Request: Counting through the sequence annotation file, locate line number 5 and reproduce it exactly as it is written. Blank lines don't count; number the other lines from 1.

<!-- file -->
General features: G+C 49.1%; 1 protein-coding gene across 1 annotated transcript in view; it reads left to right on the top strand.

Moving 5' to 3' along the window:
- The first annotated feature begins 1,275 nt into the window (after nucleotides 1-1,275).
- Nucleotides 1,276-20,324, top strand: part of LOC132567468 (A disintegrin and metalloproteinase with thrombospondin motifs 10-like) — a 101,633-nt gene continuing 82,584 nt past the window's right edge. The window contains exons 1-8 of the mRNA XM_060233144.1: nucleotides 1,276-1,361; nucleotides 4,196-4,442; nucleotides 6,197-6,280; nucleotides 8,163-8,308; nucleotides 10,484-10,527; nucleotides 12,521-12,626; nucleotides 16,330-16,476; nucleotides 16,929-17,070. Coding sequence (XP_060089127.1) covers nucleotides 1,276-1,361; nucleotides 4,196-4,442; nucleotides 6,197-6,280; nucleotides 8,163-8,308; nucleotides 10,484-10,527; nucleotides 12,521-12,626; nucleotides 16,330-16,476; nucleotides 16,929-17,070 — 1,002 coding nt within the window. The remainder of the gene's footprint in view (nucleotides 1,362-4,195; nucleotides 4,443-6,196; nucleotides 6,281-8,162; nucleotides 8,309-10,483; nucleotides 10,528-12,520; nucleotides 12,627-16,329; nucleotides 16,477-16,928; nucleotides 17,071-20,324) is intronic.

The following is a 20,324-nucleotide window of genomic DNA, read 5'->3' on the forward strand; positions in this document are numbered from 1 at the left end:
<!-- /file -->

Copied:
The following is a 20,324-nucleotide window of genomic DNA, read 5'->3' on the forward strand; positions in this document are numbered from 1 at the left end: